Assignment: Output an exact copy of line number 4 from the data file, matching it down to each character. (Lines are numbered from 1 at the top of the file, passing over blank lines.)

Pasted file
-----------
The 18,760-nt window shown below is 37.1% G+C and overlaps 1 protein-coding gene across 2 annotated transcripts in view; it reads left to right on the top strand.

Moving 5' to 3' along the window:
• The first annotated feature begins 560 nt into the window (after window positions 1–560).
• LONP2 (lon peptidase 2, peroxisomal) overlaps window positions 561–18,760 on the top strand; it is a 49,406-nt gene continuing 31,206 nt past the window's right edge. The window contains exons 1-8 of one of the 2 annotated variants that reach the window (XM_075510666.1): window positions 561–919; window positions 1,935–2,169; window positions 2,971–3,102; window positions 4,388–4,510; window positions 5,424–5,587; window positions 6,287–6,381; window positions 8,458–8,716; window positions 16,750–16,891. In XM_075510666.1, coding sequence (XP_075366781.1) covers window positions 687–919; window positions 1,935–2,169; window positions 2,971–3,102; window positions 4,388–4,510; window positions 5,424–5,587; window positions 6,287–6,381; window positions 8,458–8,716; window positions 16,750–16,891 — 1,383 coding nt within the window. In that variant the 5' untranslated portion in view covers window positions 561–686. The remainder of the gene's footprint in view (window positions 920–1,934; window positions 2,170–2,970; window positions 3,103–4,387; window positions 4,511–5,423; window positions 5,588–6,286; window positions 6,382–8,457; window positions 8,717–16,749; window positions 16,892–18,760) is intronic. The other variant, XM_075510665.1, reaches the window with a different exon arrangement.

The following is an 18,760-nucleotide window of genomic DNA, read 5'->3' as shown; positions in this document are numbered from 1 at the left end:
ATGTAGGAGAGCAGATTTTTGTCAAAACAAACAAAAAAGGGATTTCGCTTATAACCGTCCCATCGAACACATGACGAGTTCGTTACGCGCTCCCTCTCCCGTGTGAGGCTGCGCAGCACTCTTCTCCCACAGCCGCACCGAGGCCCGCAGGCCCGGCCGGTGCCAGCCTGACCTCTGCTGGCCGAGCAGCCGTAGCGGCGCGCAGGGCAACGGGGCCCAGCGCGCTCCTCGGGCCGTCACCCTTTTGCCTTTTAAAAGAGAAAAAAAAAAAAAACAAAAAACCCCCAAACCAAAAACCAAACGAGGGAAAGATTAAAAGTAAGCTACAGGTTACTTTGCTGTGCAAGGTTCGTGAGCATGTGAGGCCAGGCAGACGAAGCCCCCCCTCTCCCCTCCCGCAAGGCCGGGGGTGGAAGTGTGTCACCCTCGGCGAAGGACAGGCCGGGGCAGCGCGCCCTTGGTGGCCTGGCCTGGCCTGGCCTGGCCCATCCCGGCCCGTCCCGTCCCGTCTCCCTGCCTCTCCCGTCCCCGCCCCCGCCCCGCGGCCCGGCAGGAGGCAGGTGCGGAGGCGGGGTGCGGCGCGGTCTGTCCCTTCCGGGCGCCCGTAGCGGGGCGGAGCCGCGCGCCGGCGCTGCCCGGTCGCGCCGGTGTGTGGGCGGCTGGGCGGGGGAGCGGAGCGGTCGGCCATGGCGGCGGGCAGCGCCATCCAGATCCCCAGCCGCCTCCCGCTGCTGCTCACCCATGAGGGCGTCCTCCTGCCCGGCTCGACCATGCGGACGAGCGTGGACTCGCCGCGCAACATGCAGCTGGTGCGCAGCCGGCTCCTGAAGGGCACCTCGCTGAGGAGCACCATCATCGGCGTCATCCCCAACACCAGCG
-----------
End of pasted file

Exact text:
• LONP2 (lon peptidase 2, peroxisomal) overlaps window positions 561–18,760 on the top strand; it is a 49,406-nt gene continuing 31,206 nt past the window's right edge. The window contains exons 1-8 of one of the 2 annotated variants that reach the window (XM_075510666.1): window positions 561–919; window positions 1,935–2,169; window positions 2,971–3,102; window positions 4,388–4,510; window positions 5,424–5,587; window positions 6,287–6,381; window positions 8,458–8,716; window positions 16,750–16,891. In XM_075510666.1, coding sequence (XP_075366781.1) covers window positions 687–919; window positions 1,935–2,169; window positions 2,971–3,102; window positions 4,388–4,510; window positions 5,424–5,587; window positions 6,287–6,381; window positions 8,458–8,716; window positions 16,750–16,891 — 1,383 coding nt within the window. In that variant the 5' untranslated portion in view covers window positions 561–686. The remainder of the gene's footprint in view (window positions 920–1,934; window positions 2,170–2,970; window positions 3,103–4,387; window positions 4,511–5,423; window positions 5,588–6,286; window positions 6,382–8,457; window positions 8,717–16,749; window positions 16,892–18,760) is intronic. The other variant, XM_075510665.1, reaches the window with a different exon arrangement.